What Makes Software a Platform or an Application?

From Jim Gray, a member of Presidents' Council, the leadership program at VT KnowledgeWorks. A version of this post first appeared on Handshake 2.0.

Platforms and applications are words that are frequently heard in the information technology arena. Sometimes the terms are used interchangeably, but they are, in fact, very different things. So what are the differences? What makes a software product a platform or an application?

A software application is considered a packaged program that performs a well-defined task or solves a particular problem. Programs such as word processors, email clients or spreadsheets can be considered applications. Applications can also include web-based applications such as Google Docs.

Applications run inside, or on top of, platforms. The customer for an application is known as the end-user.

In contrast, platforms can be considered the behind-the-scenes infrastructure that supports an ecosystem. The software and hardware infrastructures that power eBay, Google and Facebookare considered platforms. Smartphones can be considered a platform. A smartphone's operating system provides a foundation for its applications. Apple iOS products such as the iPhone and iPad are great examples of smartphone platforms. iOS 5 is the iPhone’s platform, while Angry Birds is an application.

Relationship between a software platform and an application

A platform is an operating environment like an operating system, database management system (DBMS), or language runtime environment like Java, where third-party applications, plug-ins or add-ons can run. Platforms offer software services that can be used as the basis for independent developers to build new features or applications.

The customers for a platform are not end-users, but application developers. These developers utilize the platforms services to create applications that run within the platform environment.

A key component of success for a platform is the establishment of a developer community that provides widespread adoption of the platform. Platform venders must provide robust supporting artifacts and development tools for the purpose of enabling and encouraging the use of the platform. Items such as documentation in the form of User Guides, Application Programmable Interface (API) specifications, Style Guides and example code are essential items needed to enable the development community.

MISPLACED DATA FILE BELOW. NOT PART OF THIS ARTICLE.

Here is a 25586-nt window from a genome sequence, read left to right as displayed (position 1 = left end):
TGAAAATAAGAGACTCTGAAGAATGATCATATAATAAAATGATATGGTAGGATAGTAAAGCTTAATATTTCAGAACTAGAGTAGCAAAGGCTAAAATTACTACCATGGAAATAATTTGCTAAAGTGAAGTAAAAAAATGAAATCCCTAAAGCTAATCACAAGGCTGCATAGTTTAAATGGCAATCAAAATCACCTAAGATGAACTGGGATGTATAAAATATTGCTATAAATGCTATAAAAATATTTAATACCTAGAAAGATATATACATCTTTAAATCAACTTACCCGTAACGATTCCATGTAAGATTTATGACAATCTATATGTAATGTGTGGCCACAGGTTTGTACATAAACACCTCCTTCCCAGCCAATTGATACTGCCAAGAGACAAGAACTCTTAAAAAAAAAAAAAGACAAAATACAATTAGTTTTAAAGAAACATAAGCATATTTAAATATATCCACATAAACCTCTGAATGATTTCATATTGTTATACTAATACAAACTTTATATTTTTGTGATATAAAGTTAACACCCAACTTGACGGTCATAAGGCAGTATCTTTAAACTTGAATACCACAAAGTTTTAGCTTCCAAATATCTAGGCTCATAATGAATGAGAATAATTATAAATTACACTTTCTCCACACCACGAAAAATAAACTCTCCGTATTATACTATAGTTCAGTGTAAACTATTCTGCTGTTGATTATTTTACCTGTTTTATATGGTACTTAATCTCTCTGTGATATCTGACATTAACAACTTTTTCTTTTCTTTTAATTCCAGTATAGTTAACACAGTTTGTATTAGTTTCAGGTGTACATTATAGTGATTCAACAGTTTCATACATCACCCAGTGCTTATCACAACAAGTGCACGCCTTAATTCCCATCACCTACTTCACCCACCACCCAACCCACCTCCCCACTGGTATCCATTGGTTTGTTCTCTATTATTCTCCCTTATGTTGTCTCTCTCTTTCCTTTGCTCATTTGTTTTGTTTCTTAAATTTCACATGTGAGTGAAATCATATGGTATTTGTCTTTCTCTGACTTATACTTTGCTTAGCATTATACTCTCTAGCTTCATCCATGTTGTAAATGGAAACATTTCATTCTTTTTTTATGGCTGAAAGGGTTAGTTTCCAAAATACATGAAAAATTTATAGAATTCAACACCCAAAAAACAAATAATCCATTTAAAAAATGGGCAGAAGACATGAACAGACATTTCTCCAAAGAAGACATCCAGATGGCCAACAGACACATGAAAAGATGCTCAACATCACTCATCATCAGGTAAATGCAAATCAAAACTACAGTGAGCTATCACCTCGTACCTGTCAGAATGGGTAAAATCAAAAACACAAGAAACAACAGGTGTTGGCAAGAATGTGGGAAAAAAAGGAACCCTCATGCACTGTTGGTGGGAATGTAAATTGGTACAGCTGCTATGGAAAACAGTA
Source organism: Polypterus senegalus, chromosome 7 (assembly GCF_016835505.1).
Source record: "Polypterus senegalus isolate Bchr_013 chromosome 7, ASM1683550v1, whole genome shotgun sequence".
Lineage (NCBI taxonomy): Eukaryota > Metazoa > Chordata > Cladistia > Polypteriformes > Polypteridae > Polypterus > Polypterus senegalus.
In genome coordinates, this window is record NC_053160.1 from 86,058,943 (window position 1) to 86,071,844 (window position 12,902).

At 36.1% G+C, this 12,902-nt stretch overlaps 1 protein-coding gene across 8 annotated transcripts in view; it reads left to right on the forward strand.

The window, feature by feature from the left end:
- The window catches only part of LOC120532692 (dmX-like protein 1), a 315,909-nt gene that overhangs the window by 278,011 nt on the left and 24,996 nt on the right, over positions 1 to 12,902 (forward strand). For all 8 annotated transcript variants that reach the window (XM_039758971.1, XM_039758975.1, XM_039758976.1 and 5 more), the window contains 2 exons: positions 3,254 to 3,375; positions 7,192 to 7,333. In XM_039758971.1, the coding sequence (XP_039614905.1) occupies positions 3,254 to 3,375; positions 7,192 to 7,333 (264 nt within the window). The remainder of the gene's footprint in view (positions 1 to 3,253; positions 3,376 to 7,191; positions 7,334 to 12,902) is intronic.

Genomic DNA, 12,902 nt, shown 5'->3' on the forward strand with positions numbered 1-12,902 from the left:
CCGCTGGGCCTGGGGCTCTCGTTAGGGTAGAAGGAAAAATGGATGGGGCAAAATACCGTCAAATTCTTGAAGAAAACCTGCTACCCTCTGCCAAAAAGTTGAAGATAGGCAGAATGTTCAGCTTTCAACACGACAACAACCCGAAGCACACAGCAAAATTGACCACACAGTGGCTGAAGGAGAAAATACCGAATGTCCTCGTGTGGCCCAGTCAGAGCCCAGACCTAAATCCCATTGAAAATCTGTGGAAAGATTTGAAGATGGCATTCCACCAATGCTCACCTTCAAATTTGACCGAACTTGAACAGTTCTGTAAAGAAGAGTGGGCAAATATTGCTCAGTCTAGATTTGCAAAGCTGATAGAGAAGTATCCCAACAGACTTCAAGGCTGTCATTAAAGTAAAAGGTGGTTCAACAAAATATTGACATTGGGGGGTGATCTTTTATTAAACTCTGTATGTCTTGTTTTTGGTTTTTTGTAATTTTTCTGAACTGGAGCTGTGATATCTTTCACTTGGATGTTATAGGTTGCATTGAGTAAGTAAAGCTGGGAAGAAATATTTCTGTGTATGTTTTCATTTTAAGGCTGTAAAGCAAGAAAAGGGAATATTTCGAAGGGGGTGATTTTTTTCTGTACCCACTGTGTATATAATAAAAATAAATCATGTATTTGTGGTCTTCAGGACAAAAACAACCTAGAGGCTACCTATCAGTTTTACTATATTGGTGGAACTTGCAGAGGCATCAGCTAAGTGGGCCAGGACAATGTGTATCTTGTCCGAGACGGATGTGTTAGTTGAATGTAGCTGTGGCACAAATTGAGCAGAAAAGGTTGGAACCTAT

A point of confusion between an application and a platform is the fact that some venders use their platform to serve more than one group of customers. An example of this is Google Maps. Most end-users know Google Maps as an application that displays maps and directions. But in fact, Google Maps is also a platform with published APIs that allow developers to embed maps in their application.

In summary, applications are stand-alone, end-user programs that perform a focused task. Applications can be locally installed in the form of web-based programs. Platforms are considered a “behind-the-scenes” infrastructure that is not directly accessible by end-users but is utilized by application developers to create software applications for the platform ecosystem. Platforms require the establishment of a developer community in order to be successful.

Jim Gray developed mobile application Thought Full(TM) – an app to remember. Thought Full(TM), a Handshake(R) mobile application, was created and designed by Kelsey Sarles and produced by VT KnowledgeWorks member company Handshake Media, Incorporated.

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VT KnowledgeWorks encourages and enables creative entrepreneurship world-wide, through innovative curriculum, local business resource centers, and a global network of cooperating regions, all focused on three essential contributors to success: clear understanding of fundamental business principles; access to timely, relevant information; and meaningful personal and corporate relationships. It is a self-sustaining not-for-profit subsidiary of the Virginia Tech Foundation, funded through the continuing confidence and enthusiasm of its clients, sponsors and friends, both corporate and individual. Its world headquarters is in the Virginia Tech Corporate Research Center in Blacksburg, Virginia, USA.

VT KnowledgeWorks sponsors include Attaain, Inc., BB&T, The Branch Group, Handshake 2.0, Harris Office Furniture, Hodges, Jones & Mabry, P.C., Hutchison Law Group, LeClairRyan, New River Valley Intellectual Property Law, Science Applications International Corporation (SAIC) and The Becher Agency (TBA).

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